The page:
Anglo-Australian mining giant Rio Tinto has been frequently denounced for its depredatory activities against forests and local villagers in Indonesia (see WRM Bulletin 8), Papua New Guinea (see WRM Bulletin 7) and South Africa. Now Rio Tinto has set its sights in rainforests of Madagascar, one of the megabiodiverse countries in the world, due to its situation in the tropical zone and to the fact of being a big island. Local villagers are strongly opposing the company's plans to mine for titanium, a mineral used to make hardened steel, on the Southeast coast of the country despite the company's efforts to woo the community.
Qit-Fer Madagascar Minerals, a Rio Tinto subsidiary, first proposed to mine the 40 kilometres of coastal dunes that cover the villages of Petricky, Mandena and St Luce in 1986. Since then the project has faced significant opposition from the communities and environmentalists because the mine would deforest the area. Even the World Bank, which had been asked to finance the project, pulled out in 1992 as a result of the findings of an environmental impact assessment carried out by a consulting firm hired by Qit-Fer.
Facing a vigorous international campaign against the mine led by Friends of the Earth, Qit-Fer has spent five months conducting a so called "consultation" process with the 120 communities who live in the area of the mine. Nevertheless such consultation did not actually take place. The company just provided large dinner feasts for the meetings and displayed models of dredging machines, but the devastating impacts of similar Rio Tinto mines in several countries were not mentioned or shown.
Local people reacted to such manoeuvres: "We have seen pictures of the dredging machine and you won't be able to recreate Petricky for a long time after that. What wood will we use for the next 47 years?" said a Lovarhano villager. "Petricky existed before the existence of the people, it is sacred land. The forest of Petricky is our mother. If you cut it down we will have nothing," said one man in Ambovo. Since part of the mining project includes a huge industrial port at Evatra which is situated on a pristine river mouth, Evatra's leader, Ludovic denounced that if the port is built "the sea won't be able to get through to the river and we won't be able to fish".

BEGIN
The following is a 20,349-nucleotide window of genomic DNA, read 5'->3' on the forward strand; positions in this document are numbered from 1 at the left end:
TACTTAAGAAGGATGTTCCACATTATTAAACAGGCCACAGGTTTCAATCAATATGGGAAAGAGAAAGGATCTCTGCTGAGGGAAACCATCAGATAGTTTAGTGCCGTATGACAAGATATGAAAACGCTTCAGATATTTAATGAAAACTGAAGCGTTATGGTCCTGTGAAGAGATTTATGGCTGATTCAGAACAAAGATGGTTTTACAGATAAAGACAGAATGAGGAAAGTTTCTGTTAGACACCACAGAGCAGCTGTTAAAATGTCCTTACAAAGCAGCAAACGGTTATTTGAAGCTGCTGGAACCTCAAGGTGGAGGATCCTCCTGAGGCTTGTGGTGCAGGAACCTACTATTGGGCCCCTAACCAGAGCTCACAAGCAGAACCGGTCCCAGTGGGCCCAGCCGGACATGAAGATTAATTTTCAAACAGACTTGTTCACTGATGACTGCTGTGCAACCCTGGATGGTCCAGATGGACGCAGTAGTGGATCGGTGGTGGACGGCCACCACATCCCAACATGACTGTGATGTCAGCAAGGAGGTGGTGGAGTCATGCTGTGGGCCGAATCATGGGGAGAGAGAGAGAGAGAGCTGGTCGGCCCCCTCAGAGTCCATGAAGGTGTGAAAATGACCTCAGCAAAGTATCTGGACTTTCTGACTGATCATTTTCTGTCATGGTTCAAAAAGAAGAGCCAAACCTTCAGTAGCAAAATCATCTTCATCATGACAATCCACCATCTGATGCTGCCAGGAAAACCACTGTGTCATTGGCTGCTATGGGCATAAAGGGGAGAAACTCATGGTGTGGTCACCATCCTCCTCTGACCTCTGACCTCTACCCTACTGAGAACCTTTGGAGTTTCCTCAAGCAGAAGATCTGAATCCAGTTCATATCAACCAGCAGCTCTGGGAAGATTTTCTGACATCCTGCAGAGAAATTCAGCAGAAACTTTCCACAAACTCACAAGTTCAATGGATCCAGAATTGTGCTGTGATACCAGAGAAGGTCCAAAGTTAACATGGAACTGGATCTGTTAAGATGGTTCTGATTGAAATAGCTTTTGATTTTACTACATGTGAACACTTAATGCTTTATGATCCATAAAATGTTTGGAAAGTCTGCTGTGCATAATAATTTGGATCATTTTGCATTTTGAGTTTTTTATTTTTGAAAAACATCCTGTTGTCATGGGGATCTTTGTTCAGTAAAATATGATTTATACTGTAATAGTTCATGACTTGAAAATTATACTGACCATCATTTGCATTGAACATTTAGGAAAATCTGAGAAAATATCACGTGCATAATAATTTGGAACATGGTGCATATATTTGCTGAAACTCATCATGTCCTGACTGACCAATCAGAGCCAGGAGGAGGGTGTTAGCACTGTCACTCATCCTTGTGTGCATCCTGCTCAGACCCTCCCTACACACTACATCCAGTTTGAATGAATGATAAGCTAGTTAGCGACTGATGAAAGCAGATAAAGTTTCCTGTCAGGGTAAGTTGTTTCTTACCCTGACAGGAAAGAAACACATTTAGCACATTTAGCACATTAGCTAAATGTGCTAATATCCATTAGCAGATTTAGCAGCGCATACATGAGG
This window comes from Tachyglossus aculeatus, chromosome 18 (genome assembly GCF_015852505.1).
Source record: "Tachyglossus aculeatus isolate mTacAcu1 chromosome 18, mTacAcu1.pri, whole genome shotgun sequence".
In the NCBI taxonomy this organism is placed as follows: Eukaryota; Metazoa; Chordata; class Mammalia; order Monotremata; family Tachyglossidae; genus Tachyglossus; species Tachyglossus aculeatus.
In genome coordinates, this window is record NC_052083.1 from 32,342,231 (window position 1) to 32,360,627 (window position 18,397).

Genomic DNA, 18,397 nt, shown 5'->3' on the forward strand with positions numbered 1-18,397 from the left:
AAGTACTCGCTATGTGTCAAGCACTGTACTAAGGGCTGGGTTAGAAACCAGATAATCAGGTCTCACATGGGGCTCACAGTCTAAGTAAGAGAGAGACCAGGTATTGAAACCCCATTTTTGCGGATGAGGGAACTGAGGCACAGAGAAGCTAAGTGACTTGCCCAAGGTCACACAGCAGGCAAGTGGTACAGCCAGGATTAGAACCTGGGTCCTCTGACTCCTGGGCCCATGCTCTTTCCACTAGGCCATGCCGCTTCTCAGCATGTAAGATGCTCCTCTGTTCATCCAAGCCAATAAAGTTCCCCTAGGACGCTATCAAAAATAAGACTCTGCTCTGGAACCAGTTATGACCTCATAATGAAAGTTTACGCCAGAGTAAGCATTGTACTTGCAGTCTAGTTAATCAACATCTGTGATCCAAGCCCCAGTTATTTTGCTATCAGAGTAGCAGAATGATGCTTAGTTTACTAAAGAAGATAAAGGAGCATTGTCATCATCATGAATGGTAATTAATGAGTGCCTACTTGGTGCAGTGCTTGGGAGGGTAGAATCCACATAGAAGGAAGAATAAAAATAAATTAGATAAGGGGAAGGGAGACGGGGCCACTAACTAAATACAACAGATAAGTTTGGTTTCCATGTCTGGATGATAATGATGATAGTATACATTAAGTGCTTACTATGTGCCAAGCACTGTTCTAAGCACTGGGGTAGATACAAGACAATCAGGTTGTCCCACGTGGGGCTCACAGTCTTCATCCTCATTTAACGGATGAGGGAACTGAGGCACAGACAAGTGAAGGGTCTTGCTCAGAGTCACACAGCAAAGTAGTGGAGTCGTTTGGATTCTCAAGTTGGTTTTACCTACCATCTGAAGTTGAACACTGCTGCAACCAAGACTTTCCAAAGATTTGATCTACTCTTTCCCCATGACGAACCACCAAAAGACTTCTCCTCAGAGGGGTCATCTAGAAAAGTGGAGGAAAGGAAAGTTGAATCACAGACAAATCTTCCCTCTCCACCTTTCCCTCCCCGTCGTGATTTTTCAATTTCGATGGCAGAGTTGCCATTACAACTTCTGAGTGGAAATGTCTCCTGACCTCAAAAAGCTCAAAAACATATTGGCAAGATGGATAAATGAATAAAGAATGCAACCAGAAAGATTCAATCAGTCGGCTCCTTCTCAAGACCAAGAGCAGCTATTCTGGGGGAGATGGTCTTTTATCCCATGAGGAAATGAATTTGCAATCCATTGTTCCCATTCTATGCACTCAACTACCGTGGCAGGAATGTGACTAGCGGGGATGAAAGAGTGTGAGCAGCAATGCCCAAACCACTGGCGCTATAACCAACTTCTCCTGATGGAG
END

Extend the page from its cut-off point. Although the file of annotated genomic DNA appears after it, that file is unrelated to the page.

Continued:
Regarding employment, community members are also worried about the company's recent statement that all but 350 jobs would be filled by skilled foreign engineers and technicians for the 40 year duration of the project. The additional 3000 jobs required at the start of the project will not necessarily go to local people. The company has failed to discuss other alternative sustainable economic practices based on the local management of natural resources, forests included.
Source: Drillbits & Tailings, Volume 4, Number 5, 31/3/1999, based on: "Forest People Tell Mining Giant Never!" by Anna Weekes, Gemini News Service, February 3, 1999. "Habitat faces destruction sooner or later" by Colin Barraclough, Miami Herald, November 21, 1997. Pers. comm. Friends of the Earth UK. Comments by WRM International Secretariat.